Snowboarding in Europe: What to expect
Looking up at the magnificent, snowcapped peaks of the Alps brings a thrilling rush of astonishment to even the most veteran of snowboarders. The long, vertical drops, fresh powder, and rugged, high reaching mountains are most certainly a boarder’s paradise. But before you rush out to carve up the terrain, there are some things to keep in mind.
European ski resorts differ from those found in the United States and Canada. From the heights of the mountains, to the way to get up a run, each site is certain to diverge, if only in slight ways, from the courses to which Americans have become accustomed. If you prepare and understand what lies ahead, though, a great experience is sure to follow.
The high peaks, in mountain ranges like the Alps, provide for longer, steeper courses. While the experienced boarder may welcome this, the sight of these intimidating slopes could panic the novice and send them in search of a bunny hill. In Europe, though, few resorts cater to the adult beginner. The learning hills are, generally, flat runs in which you will find children under the age of five gliding down with ease. If you are an amateur snowboarder who wants just a bit more practice before tackling the steeper runs, try searching for a resort that offers gentler slopes. Feldberg, in the Black Forest, for example, provides excellent beginner to intermediate trails.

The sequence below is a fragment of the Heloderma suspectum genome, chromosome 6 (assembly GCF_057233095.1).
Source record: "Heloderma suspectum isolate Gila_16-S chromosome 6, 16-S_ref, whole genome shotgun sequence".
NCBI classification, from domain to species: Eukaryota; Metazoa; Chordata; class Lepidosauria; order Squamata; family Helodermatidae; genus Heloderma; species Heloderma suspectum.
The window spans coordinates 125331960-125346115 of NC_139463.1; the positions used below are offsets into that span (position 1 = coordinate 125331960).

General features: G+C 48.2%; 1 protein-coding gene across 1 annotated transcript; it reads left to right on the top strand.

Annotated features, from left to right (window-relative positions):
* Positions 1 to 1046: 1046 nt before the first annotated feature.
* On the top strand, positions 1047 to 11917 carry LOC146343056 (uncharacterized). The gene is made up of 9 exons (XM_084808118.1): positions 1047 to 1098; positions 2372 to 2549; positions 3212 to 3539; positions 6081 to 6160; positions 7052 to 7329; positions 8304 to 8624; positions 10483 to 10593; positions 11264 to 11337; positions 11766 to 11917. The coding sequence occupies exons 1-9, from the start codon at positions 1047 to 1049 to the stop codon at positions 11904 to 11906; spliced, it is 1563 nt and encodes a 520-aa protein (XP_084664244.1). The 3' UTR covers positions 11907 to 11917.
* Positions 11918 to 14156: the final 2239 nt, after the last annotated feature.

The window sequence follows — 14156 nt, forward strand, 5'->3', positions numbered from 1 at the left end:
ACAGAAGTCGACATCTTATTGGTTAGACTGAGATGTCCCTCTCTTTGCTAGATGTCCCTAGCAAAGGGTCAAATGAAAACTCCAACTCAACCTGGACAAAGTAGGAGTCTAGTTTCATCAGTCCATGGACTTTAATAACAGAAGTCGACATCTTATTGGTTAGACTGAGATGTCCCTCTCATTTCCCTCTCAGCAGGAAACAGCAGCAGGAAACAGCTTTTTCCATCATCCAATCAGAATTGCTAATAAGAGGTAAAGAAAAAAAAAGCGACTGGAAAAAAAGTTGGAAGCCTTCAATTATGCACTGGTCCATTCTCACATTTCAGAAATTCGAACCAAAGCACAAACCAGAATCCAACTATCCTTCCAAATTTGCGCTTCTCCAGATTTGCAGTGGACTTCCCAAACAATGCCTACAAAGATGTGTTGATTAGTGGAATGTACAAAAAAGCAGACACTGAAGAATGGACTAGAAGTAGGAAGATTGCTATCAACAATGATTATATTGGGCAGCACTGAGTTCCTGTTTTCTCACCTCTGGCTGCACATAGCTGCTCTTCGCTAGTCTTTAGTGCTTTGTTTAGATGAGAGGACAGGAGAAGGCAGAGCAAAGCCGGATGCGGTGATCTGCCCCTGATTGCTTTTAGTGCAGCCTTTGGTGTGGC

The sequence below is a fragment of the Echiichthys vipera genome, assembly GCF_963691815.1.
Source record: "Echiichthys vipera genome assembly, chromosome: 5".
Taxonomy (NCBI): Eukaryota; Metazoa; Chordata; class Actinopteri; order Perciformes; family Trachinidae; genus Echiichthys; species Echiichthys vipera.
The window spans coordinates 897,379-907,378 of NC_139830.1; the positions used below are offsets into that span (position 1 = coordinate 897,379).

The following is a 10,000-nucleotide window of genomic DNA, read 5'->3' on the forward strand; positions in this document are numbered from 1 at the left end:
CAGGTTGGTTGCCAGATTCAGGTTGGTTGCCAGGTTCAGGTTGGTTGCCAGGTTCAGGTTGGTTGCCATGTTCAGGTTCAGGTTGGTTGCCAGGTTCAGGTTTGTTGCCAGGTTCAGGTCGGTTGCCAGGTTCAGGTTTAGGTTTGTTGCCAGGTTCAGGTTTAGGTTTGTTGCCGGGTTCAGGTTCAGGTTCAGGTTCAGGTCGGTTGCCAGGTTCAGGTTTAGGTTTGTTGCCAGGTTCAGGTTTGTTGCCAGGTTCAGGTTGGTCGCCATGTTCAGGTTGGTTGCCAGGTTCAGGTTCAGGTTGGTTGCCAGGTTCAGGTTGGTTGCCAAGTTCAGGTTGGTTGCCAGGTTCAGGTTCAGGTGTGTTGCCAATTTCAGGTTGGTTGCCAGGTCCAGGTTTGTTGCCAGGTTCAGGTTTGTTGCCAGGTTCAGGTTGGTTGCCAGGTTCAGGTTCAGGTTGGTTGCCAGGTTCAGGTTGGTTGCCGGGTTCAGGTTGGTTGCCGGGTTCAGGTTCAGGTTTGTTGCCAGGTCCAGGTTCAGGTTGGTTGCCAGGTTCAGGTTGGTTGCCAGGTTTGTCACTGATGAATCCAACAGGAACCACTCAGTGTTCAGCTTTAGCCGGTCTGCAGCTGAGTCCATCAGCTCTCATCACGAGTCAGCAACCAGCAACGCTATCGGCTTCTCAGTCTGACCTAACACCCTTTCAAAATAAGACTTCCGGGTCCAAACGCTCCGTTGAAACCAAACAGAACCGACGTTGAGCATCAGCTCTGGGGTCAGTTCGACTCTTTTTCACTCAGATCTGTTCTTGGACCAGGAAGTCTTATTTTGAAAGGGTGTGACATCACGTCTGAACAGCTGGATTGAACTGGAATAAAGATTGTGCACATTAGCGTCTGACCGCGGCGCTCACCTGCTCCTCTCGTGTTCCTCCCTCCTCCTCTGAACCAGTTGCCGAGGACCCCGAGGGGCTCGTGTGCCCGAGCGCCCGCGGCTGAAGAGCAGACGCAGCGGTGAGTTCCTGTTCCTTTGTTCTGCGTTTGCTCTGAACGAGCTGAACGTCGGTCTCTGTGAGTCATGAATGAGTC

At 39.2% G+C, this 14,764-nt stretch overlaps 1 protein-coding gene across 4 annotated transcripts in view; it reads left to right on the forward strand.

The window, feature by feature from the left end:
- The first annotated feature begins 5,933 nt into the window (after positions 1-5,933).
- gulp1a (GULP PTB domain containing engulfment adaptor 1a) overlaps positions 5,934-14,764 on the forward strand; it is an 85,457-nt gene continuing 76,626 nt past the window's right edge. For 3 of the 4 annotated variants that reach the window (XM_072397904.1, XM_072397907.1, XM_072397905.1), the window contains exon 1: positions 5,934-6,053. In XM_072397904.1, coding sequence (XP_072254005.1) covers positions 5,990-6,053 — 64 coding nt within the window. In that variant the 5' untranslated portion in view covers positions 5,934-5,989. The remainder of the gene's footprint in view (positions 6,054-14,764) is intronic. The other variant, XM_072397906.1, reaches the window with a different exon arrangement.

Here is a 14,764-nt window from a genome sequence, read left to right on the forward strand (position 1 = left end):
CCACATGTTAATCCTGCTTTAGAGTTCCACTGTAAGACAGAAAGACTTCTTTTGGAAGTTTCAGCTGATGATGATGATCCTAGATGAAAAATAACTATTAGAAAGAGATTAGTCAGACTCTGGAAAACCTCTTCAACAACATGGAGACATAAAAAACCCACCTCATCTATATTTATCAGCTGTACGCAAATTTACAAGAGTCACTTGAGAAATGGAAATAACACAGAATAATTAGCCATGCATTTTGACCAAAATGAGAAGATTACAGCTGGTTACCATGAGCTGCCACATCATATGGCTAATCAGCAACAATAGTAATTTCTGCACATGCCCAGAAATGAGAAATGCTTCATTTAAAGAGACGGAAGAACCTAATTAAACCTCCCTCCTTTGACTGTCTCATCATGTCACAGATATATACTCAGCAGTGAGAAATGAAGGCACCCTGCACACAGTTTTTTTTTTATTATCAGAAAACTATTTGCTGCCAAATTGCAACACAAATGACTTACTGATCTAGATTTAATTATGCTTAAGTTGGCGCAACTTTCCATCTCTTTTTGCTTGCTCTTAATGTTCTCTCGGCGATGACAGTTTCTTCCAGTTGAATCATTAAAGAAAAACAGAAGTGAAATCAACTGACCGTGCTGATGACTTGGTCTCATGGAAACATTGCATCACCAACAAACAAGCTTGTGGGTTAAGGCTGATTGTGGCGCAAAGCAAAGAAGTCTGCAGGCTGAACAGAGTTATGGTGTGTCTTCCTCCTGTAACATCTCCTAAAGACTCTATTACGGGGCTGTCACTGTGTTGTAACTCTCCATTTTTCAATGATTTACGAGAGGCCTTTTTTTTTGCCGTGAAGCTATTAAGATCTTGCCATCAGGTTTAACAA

Ascending the mountain could be another challenge for the American boarder. In Europe, lift lines are a free-for-all of skiers and snowboarders rushing toward the same end-point. So act quickly! Often times, you will find yourself waiting, not for a gondola or chairlift, but for a tow rope. These rope systems, called surface lifts, consist of three types of tows: the basic tow, the J & T Bars, and the Poma lift. Each of these have the same general concept: holding on while being pulled up the mountain. Although relatively simple for the skier, the boarder may have a difficult time employing these devices. If you do not understand how to use these, you will most likely end up with your face in the snow. For boarders who have never attempted a tow rope, try a slow moving one for practice before attempting the faster, more uphill lifts.
Mountain layout can also present a problem for snowboarders. Many of the European resorts spread their runs out far apart from one another and snowboarders may have to remove their board in order to traverse the terrain from the end of one run to the beginning of another. To avoid this, look at the mountain layout before going to a resort and choose a place that provides wide open, close together slopes.
If the sport of snowboarding appeals to you, try the exclusive and exciting runs throughout Europe. If you take the time to look at your options and are well prepared for your trip, you are sure to have an excellent time shredding down the mountain.
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